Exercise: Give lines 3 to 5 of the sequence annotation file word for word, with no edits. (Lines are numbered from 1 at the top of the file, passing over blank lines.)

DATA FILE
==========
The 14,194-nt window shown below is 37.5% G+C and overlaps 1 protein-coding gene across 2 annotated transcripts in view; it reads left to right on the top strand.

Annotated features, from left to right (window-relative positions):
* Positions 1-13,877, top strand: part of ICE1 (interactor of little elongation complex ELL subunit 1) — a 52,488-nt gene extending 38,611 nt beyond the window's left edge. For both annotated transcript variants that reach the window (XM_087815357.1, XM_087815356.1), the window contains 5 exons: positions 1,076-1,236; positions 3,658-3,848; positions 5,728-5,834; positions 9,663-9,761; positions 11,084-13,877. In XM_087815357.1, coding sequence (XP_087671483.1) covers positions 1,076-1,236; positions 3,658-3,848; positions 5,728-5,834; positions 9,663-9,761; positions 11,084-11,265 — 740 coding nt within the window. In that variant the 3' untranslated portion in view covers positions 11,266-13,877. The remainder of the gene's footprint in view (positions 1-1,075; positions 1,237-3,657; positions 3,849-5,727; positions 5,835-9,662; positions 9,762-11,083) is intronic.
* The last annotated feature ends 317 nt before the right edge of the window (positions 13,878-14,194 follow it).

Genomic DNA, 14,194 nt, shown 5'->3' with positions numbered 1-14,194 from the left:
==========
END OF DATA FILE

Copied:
* Positions 1-13,877, top strand: part of ICE1 (interactor of little elongation complex ELL subunit 1) — a 52,488-nt gene extending 38,611 nt beyond the window's left edge. For both annotated transcript variants that reach the window (XM_087815357.1, XM_087815356.1), the window contains 5 exons: positions 1,076-1,236; positions 3,658-3,848; positions 5,728-5,834; positions 9,663-9,761; positions 11,084-13,877. In XM_087815357.1, coding sequence (XP_087671483.1) covers positions 1,076-1,236; positions 3,658-3,848; positions 5,728-5,834; positions 9,663-9,761; positions 11,084-11,265 — 740 coding nt within the window. In that variant the 3' untranslated portion in view covers positions 11,266-13,877. The remainder of the gene's footprint in view (positions 1-1,075; positions 1,237-3,657; positions 3,849-5,727; positions 5,835-9,662; positions 9,762-11,083) is intronic.
* The last annotated feature ends 317 nt before the right edge of the window (positions 13,878-14,194 follow it).

Genomic DNA, 14,194 nt, shown 5'->3' with positions numbered 1-14,194 from the left: